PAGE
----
The Facebook IPO has been an amazing thing. Fortunes have been made. Fortunes have been lost. Newscasters have been going on non-stop about it. The “water cooler” can’t seem to get enough of this one.

And don’t worry – we know you are not here to get stock tips….

You are here on this site because you are interested in education.

So, what does the Facebook IPO have to do with education? More to the point, what does the Facebook IPO have to do with STEM education? The answer in this case is pretty straight forward. Jobs. Lots of jobs today. Even more jobs tomorrow. And it is not just jobs at Facebook. We’re talking about lots of jobs at many growing technology companies. We are also talking about lots of jobs at many future companies that do not even exist today. Think about it. Facebook is 8 years old and in 8 years the Facebook employs over 3,500 people. That number doesn’t even come close to addressing the real number of how many jobs have been created as a result of Facebook – how many companies have built entire business, employing many people, all focused on trying to somehow add value to a “free” platform.

And so… now we are getting somewhere with the Facebook IPO and how it is connected to STEM education. The job market of tomorrow is going to have a much bigger seat at the table for those how have professional level STEM skills. And how does one obtain these skills? Well, it starts early in the classroom and continues from there, but without this early foundation the likelihood of a successful STEM based career decreases. In contrast, the job market of tomorrow seems to be trending towards a much greater emphasis and reliance on jobs specific to those with STEM training.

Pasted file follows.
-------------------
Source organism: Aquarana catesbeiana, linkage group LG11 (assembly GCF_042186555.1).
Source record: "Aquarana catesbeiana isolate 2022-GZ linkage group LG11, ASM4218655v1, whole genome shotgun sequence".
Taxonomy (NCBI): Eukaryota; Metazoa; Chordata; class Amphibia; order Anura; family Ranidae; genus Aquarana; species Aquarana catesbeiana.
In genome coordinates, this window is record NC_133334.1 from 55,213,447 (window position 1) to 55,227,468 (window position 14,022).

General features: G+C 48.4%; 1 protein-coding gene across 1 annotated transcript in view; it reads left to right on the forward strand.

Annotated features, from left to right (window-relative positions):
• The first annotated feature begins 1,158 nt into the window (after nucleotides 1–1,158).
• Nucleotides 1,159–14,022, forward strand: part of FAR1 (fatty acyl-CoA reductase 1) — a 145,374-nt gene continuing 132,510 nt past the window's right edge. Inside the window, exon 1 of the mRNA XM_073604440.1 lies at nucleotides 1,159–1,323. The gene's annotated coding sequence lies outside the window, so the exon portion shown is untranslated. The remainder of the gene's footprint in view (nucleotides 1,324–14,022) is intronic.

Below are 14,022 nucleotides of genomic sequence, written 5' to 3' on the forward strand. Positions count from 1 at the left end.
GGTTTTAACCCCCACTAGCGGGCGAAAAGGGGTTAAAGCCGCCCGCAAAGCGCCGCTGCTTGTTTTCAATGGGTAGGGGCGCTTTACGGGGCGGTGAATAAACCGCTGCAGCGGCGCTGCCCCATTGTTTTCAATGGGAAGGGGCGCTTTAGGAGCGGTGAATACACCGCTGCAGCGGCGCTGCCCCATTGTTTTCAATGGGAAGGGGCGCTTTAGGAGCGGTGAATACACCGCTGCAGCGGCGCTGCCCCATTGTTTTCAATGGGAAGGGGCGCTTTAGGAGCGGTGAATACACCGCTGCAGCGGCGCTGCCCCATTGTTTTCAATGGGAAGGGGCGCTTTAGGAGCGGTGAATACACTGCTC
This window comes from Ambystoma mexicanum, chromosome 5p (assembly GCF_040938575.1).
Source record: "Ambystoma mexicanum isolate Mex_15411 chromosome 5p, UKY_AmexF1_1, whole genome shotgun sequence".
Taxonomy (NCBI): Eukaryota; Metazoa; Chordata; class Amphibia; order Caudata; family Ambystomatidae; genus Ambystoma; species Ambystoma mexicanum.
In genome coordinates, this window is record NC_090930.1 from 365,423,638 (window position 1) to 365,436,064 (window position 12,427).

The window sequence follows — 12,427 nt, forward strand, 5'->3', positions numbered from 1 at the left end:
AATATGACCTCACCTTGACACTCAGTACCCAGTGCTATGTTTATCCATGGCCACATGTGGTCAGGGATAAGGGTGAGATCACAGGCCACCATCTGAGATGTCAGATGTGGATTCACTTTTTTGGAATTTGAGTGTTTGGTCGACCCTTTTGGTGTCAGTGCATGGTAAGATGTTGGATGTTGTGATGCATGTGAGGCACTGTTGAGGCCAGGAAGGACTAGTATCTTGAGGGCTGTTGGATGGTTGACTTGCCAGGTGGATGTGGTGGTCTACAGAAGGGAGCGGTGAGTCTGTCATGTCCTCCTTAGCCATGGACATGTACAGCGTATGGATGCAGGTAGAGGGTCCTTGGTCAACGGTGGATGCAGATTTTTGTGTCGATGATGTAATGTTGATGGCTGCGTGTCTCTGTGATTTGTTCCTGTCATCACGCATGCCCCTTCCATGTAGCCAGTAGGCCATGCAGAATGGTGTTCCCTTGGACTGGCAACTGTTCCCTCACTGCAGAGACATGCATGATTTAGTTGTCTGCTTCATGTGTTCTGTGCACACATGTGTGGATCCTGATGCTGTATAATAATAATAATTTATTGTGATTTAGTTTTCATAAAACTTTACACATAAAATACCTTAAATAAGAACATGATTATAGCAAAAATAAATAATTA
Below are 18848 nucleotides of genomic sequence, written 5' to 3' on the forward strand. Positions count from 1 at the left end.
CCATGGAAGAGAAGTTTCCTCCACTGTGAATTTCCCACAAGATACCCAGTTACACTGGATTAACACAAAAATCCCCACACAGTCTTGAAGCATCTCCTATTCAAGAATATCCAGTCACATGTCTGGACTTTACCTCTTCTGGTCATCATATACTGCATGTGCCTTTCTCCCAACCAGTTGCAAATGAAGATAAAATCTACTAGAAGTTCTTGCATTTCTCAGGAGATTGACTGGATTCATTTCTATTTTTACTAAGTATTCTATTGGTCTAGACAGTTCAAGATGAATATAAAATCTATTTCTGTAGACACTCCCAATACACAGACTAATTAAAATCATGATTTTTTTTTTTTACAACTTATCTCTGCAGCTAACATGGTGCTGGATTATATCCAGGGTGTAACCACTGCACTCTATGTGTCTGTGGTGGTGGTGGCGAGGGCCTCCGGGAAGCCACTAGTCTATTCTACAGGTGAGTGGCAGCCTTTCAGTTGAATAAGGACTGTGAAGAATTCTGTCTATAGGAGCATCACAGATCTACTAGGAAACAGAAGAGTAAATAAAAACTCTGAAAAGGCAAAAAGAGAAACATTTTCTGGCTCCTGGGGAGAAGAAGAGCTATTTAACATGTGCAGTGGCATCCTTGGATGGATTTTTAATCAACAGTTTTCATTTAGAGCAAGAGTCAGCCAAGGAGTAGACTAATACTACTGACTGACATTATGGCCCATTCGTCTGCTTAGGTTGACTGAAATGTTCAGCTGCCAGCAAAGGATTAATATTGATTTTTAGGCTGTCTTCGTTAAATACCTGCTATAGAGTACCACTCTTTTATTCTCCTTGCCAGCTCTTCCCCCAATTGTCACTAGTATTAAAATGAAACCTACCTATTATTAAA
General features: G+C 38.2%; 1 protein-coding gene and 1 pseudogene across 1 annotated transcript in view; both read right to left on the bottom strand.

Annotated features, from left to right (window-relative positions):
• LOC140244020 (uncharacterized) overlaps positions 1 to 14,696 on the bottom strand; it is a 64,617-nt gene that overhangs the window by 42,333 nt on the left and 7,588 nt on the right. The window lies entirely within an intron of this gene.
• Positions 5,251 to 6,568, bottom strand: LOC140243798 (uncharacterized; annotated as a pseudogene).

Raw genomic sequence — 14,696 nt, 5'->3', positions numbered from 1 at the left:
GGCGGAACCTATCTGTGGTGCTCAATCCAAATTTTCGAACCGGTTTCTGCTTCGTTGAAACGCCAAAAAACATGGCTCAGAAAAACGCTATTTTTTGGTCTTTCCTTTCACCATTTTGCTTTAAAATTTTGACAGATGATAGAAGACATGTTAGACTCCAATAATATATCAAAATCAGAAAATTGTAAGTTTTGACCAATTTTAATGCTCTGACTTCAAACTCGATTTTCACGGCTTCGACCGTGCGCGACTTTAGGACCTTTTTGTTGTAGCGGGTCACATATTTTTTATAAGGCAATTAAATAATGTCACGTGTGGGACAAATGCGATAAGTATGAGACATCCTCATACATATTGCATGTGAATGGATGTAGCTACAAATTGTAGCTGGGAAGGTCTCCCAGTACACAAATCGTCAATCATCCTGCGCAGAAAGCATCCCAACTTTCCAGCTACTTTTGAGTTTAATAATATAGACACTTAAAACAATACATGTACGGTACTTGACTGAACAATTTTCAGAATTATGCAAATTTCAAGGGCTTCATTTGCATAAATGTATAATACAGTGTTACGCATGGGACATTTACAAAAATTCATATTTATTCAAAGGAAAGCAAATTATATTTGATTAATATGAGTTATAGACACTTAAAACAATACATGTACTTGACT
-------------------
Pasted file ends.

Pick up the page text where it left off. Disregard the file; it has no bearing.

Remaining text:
We’ve heard plenty about the big tech bubble of 2000 and perhaps we are sitting on another bubble right now. But even if we were to remove what some might term irrational exuberance for technology stocks, the truth is the job market is not on a bubble – what we are seeing instead is a trend and that trend is telling us the technology jobs are on a major upswing.

This view is not limited to just the stock market. We are also seeing technology make major inroads in the classroom. And yes, even our government is taking notice and have recently begun to push for passage of legislation called the “Startup Act 2.0″.

“A bipartisan group of senators has introduced legislation to help American companies hire immigrant workers, particularly those with hard-to-find math and science expertise…”

Source: Senators beckon immigrant entrepreneurs and workers with Startup Act 2.0 – The Washington Post

Despite all the tough border talk, when it comes to STEM we seem to be willing to make exceptions. Why? Because we need to. Without these jobs our economy will stall. That is how critical these jobs have become to how our economy works.

And so we come back to the beginning. The Facebook IPO. If we strip away what Facebook does as a company and we focus purely on the sector in which Facebook operates (tech) it feels really hard not to be somewhat to very optimistic that there will continue to be a very healthy appetite for STEM jobs in the years to come. STEM jobs start with STEM education.

Image Source: Facebook Newsroom

 
  • http://cehdVision2020.com/ Jean Quam

    As you point out, the job market of tomorrow is going to have a much
    bigger seat at the table for those who have professional level STEM skill. STEM is significant for America’s education
    system given that jobs of the future increasingly require strong competency in
    STEM. Our university research shows that translating STEM into relevant
    topics—like climate change—can help K-12 students get enthused before college: 
    http://cehdvision2020.umn.edu/global-competitiveness/ And this helps generate
    interest in “real world” STEM issues to create critical thinkers and
    innovative problem solvers. Improving STEM education impacts not only our
    educational system, but benefits our economy, global stature, and quality of
    life.

    • Anonymous

      Thanks Jeane! We could not agree more. We have developed Poly & Mer (http://www.whyscience.com/polymer) with your concerns in mind. We would be very interested in exploring how we have translated research results on STEM learning and engagement into Poly & Mer with you. Thanks again for sharing!

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